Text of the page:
PayPal founder, Peter Thiel is someone every entrepreneur should look up to as he has carved a niche for himself in the competitive professional world. He has some secrets and business tips up his sleeve which every entrepreneur can follow to make his journey successful.
Thiel was born in Germany and his family shifted to Ohio within one year of this birth. Born to a humble middle class family, he was obsessed with Lego and considered a globe he received for his birthday to be the most memorable gift.
He was a brilliant student which is why he managed to get admission into Stanford University where he ran a student newspaper. He graduated in 1989 with a degree in Philosophy and followed it up with a J.D, from Stanford Law School in 1992.
The entrepreneurial bug
After working as a clerk and an investment banker in different States, he felt like he was looking for something bigger. On his return to California, he raised $1 million and partnered with three people Max Levchin, Luke Nosek and Ken Howery to start Paypal which would be competition to the successful X.com founded by Elon Musk.
PayPal was the biggest online transfer company which soon gained popularity and attracted investors.
“Ideally, I want us to be working on things where if we’re not working on them, they won’t happen; companies where if we don’t fund them they will not receive funding.” -Thiel
In 2002, the company’s net worth was $800 million and was acquired by eBay for $1.5 billion where Thiel had a share of $55 million. He still sits on the board of Directors for the company.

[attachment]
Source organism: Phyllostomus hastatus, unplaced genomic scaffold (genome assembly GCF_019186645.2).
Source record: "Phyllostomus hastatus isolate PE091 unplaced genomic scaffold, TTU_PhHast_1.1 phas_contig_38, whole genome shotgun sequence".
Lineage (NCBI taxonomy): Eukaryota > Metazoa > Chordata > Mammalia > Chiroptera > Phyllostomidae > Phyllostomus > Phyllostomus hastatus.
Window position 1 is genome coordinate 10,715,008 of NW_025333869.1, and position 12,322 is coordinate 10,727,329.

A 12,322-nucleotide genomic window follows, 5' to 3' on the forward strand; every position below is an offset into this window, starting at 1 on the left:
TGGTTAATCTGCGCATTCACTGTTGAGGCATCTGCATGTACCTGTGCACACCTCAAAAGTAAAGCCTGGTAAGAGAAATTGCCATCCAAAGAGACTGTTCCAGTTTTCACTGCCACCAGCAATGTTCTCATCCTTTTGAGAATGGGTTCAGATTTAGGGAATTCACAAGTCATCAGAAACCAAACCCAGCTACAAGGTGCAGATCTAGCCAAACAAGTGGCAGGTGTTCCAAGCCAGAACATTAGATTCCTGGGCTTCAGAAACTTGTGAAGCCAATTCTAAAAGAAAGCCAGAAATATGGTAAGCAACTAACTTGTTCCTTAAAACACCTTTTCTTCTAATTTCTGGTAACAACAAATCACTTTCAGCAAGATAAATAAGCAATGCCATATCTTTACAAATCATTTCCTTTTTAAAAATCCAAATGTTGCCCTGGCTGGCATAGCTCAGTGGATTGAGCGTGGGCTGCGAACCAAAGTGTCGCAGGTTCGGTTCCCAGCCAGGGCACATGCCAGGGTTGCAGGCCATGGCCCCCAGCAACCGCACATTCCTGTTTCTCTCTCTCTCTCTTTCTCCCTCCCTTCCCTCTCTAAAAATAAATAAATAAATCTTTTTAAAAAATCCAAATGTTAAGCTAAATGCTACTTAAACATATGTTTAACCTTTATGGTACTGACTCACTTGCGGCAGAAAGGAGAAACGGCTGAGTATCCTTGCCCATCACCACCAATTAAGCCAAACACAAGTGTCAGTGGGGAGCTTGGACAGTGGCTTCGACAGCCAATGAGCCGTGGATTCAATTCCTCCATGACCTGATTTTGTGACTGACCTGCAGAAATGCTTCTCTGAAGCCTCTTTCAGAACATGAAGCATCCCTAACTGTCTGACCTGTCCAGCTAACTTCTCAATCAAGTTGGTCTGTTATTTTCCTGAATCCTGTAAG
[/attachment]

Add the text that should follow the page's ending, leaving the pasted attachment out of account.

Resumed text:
In 2004, he also invested in Facebook which made him the first ever outsider to do so.
Help for budding entrepreneurs
As a very respected man in the Silicon Valley, Thiel looks to helps college dropouts with their ventures by offering financial help and able guidance. The Thiel scholarship has helped a lot of budding entrepreneurs like Ritesh Agarwal (OYO rooms founder) with their enterprises.
Here are a few lessons to learn from Peter Thiel:
• All happy companies are different, and all unhappy companies are alike in that they fail to escape the sameness that is competition.
• We’ve been taught that truth is conventional, but it’s simply something that people agree on.
• Doing what we already know how to do takes the world from 1 to n, adding more of something familiar. But every time we create something new, we go from 0 to 1.
• Creating value is not enough – you also need to capture some of the value you create. This means that even very big businesses can be bad businesses.
• The lesson for entrepreneurs is clear: if you want to create and capture lasting value, don’t build an undifferentiated commodity business.